Tony La Russa returns to good health, returns to White Sox picture

White Sox manager Pedro Grifol declined to comment on a reported meeting with Reinsdorf and La Russa.

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White Sox owner Jerry Reinsdorf, left, talks with manager Tony La Russa in 2021.

White Sox chairman Jerry Reinsdorf and former manager Tony La Russa reportedly will meet with current manager Pedro Grifol after Wednesday’s game.

Nam Y. Huh/AP

Tony La Russa is feeling better, removed from heart and cancer issues, and well enough to have good friend Jerry Reinsdorf’s ear.

Reinsdorf, the White Sox’ chairman, fired Ken Williams and general manager Rick Hahn on Tuesday in a move that on the stunning scale rivaled his hiring of La Russa to manage the team for a second time before the 2021 season. La Russa stepped down late last season because of health issues, known at the time to be heart-related, but also because of cancer.

“Right now I’m cancer-free,” La Russa said recently, sharing the good news on a podcast.

Only La Russa’s wife and children — and Reinsdorf — knew what type of cancer he had, La Russa said. Therein lies the bond between La Russa and Reinsdorf, who had regretted firing La Russa in 1986 before La Russa went on to a Hall of Fame career.

Reinsdorf was chastised by fans and media for bringing back his friend, 76 at the time, at his advanced age. But La Russa wasn’t able to perform at his best, Reinsdorf said.

“I don’t think Tony was himself [during the 2022 season],” Reinsdorf said at the winter meetings.

The Sox finished a disappointing 81-81 in 2022 after winning 93 games and the American League Central in 2021, La Russa’s first season in his second tour on the South Side. The decline continued in rapid, unsightly fashion under Pedro Grifol, who’s meeting with Reinsdorf and La Russa on Wednesday night, according to USA Today.

A Sox spokesperson told the Sun-Times on Wednesday that La Russa is not working for the Sox in an official capacity, however. As much as some would advocate a leadership overhaul from top to bottom, Reinsdorf’s respect for La Russa, and vice versa, will feed a lifeline to La Russa’s influence on baseball operations.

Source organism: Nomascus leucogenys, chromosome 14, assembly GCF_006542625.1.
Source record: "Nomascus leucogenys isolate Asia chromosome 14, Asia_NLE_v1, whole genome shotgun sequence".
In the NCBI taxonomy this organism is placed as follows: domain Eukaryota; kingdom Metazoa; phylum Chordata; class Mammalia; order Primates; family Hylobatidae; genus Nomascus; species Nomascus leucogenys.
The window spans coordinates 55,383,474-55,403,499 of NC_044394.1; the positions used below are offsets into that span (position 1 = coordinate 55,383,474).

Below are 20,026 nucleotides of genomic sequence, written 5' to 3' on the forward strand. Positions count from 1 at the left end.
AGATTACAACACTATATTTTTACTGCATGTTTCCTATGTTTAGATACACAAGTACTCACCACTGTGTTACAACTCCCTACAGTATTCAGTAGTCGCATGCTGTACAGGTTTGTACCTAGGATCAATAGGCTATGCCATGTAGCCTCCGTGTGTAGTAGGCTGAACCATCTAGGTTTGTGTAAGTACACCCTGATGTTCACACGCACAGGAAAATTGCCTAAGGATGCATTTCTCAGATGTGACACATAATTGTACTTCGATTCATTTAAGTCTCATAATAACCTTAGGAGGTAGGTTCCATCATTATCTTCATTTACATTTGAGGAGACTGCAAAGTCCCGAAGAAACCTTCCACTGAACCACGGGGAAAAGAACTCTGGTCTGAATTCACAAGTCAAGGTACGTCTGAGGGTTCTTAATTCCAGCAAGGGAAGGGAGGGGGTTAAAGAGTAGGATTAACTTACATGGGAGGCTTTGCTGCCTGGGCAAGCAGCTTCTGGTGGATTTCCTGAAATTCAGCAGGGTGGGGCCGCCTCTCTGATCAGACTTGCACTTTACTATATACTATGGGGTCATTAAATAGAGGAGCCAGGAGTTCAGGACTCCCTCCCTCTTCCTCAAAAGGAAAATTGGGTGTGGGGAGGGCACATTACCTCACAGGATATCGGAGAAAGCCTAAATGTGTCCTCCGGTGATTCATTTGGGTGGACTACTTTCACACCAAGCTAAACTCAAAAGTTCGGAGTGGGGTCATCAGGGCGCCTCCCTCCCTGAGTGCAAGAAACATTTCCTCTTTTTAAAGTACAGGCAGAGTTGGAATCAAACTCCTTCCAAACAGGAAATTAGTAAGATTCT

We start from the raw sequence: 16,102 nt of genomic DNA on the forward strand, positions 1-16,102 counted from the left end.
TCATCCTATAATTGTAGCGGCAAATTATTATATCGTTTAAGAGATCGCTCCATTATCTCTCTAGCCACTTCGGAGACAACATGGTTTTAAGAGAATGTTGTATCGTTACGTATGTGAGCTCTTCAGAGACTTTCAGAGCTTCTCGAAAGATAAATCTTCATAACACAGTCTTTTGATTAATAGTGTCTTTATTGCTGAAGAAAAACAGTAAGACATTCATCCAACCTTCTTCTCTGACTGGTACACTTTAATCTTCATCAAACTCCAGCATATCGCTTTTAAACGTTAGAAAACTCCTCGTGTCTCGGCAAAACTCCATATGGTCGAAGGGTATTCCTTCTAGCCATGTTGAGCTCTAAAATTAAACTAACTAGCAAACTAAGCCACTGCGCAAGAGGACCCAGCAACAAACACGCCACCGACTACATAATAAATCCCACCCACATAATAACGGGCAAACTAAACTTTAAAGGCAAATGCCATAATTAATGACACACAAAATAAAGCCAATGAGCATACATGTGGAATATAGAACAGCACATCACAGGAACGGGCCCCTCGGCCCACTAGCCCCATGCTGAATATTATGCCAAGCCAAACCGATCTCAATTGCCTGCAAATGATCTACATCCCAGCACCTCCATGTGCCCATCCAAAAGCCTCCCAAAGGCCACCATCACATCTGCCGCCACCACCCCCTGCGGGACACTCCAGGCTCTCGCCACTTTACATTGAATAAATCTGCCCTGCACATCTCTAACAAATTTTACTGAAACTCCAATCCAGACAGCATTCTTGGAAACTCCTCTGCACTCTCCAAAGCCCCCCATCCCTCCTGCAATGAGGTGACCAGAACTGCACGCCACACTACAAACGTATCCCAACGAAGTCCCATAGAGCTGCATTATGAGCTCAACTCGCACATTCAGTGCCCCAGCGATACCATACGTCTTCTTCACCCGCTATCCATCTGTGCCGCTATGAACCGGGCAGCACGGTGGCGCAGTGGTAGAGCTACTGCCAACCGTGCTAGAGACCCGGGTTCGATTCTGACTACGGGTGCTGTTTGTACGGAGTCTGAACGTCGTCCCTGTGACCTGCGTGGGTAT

Grifol’s status for next season is not known — he’s under contract for two more seasons — but it’s reasonable to see a scenario in which assistant general manager Chris Getz is promoted and former Royals general manager Dayton Moore leaves his post as a senior adviser of baseball operations with the Rangers to join Getz in a front-office pairing, with Moore or Getz taking the role as the singular top voice Reinsdorf wants.

“Yes, you hear Dayton’s name out there, but I’m sure you’re going to hear a ton of names that want to be a part of this organization,” Grifol said. “This is a really good organization with a great owner that, all he wants to do is win.”

As for a meeting with Reinsdorf and La Russa, who was seen at Guaranteed Rate Field on Wednesday, Grifol declined to comment.

“I’m not going to get into that,” he said before the Sox beat the Mariners 5-4 in 10 innings Wednesday afternoon.

“I’m not going to comment on my meetings or what’s going on in that regard.”

Moore, Getz and Grifol have worked together with the Royals, who won the World Series in 2015 with Moore as GM. La Russa once called Moore “one of my favorite people in the game.”

While Getz and fellow assistant GM Jeremy Haber were said to be temporarily in charge under Reinsdorf with Williams and Hahn gone, Grifol referred to Getz as the one leading the way.

“I’ve known Chris for a while,” Grifol said. “He’s extremely articulate; he’s smart; he’s been around. He’s got experience. Player development prepares people to do this type of stuff. He’s got experience in the clubhouse as a player, and as an executive. He’s well-equipped to do what he’s being asked to do.”

The Sox will have the front office in place by the end of the season.

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